Roll of 50 pound notes

When the news came in that Treasury Minister David Gauke had been slating tradesmen who accept cash for work as well as the homeowners who pay them it was not a huge surprise to me. I had been preparing a blog post on the subject of why builders ask for cash in hand. I was a tradesman myself before I started this business and many of the thousands of builders who use our service often engage me on this topic. It came up again just the other day when we had some roofing work done (by one of the excellent roofers on MyBuilder). After coming back from the cash machine, my wife asked rhetorically: “Why do builders always want to be paid in cash?”. Rhetorically, because she already knew the answer. Or at least she thought she did.

I asked her if she knew why, and she said: “Of course! Taxes.”.

She was partly right. Taxes is the answer, but not the sort most people assume. An employed person thinks about income tax, which at somewhere between 20 and 45 percent, is the big and noticeable tax for most people. For tradesmen however, the bogeyman is VAT.

But VAT is only 20% you say… and don’t you just pass that on to your customers? Yes and yes. But still, the bogeyman is indeed VAT.

Firstly, for a jobbing builder or tradesman, effective tax rates can be lower than for an average employee. Tradesmen can either set up as self employed or as a Limited Company. Being self employed gives you expense deductions and as a Limited Company you can pay yourself in dividends at a lower rate. But it is far from unusual for a tradesman to have annual revenue in excess of £77,000, which is the threshold at which a business needs to be VAT registered.

This may sound like a lot, but you have to remember that £77,000 is revenue, not profit. If I supply and fit a new boiler, I might charge £2,500 and have to turn around and spend £2,000 to buy the boiler. Let’s say I manage to do about one of those a week – 50 a year. My revenue would be £125,000 for the year, but I’m really only making £25,000 from that £125,000. And then I have to pay for my van, diesel, tools etc. Imagine I have £10,000 of expenses for the year. I’m pulling in a paltry £15,000 of profit, but at least I only have to pay income tax on that £15,000, not the £125,000.

VAT however, is a very different story. With £125,000 in revenue, I’m well over the VAT threshold. This means that I have to charge my customers an extra 20% on every job. I’m walking through the door to quote on a job and I might as well be wearing a T-shirt that says ‘Don’t hire me, I’m 20% more expensive’. I can’t drop my prices to compensate for the VAT. Remember, I already only have £15,000 of profit per year. So the end result is that I lose business to heating engineers who are not VAT registered. What can I do? The only obvious thing I can do is to avoid VAT registration.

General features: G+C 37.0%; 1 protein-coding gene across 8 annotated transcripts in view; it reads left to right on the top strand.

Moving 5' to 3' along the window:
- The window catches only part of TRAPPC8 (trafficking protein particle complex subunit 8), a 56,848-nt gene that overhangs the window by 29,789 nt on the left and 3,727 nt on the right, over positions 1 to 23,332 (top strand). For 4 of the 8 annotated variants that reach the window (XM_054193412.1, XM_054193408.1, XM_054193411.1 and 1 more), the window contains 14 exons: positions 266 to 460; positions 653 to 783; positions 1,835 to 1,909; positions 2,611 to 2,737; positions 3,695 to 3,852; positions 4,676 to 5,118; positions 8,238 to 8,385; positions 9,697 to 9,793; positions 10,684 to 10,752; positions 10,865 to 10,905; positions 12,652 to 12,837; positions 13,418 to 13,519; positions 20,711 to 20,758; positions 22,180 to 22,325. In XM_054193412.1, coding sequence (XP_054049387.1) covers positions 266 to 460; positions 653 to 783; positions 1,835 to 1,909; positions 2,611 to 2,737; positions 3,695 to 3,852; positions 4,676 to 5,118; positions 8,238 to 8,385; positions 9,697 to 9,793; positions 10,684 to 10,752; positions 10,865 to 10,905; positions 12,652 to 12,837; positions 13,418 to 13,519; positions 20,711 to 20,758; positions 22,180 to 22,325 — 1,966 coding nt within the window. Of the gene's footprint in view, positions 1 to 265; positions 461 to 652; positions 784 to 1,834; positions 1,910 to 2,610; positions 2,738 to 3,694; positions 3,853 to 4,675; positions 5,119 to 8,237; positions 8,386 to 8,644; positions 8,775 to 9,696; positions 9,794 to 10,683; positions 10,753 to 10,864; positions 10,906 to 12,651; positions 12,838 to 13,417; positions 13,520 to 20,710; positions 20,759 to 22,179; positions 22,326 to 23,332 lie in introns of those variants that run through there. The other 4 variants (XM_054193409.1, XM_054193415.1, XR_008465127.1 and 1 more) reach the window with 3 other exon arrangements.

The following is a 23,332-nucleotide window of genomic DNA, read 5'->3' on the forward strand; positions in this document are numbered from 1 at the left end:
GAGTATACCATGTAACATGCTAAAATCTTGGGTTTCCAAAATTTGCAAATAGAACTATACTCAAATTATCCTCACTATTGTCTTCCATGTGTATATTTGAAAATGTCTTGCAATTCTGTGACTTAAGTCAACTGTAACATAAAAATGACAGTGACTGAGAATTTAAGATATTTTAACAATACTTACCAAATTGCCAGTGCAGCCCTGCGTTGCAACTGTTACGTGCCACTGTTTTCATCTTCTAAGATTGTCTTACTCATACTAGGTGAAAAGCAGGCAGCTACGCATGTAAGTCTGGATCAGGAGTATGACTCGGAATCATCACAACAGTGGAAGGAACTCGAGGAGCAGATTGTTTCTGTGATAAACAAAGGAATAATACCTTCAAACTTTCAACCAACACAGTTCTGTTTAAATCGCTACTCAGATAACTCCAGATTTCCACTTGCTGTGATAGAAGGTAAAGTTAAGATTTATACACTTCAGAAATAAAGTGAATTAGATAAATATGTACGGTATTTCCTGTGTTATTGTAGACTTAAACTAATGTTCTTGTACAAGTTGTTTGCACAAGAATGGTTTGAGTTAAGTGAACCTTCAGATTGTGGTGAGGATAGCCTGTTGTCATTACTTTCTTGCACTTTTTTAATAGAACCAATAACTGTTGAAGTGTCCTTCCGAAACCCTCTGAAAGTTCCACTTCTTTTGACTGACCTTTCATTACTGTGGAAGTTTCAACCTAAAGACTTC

You can’t be VAT registered and avoid paying VAT. HMRC will hang, draw and quarter you. Getting paid in cash does not solve the problem when you’re VAT registered. You can’t insist that customers pay you in cash. Your quote has to include VAT because you don’t want to get stuck in a situation where you’ve omitted VAT and the customer doesn’t pay cash at the end.

So the key to survival is ducking under the VAT threshold by doing some cash in hand work. The reduction in income taxes is an added bonus, but this is not the prime reason for working cash in hand. Asking to be paid in cash becomes the modus operandi, because some customers will simply say no to paying an extra 20% on their bill just to be seen as morally correct by a Government minister.

Is this wrong? Yes. Is it tax dodging? Yes. Whose fault is is? HMRC and, at the end of the day, the Government who allow this to persist in these difficult economic times. VAT should be zero-rated on building work, just the same as it is on new builds. Tradesmen are well-known for ensuring that their income circulates back into the economy, whether this is by paying other tradesmen to do work for them, buying new cars or family holidays. Sure,  many tradesmen will have savings and even investments in property, but they will not be squirreling money away in tax havens.

The current VAT system is stopping money from circulating in the economy, is reducing the amount of building work being done and is, however inadvertently, making tax dodgers of otherwise honest workers. It is time for a change.

Picture by Images of Money.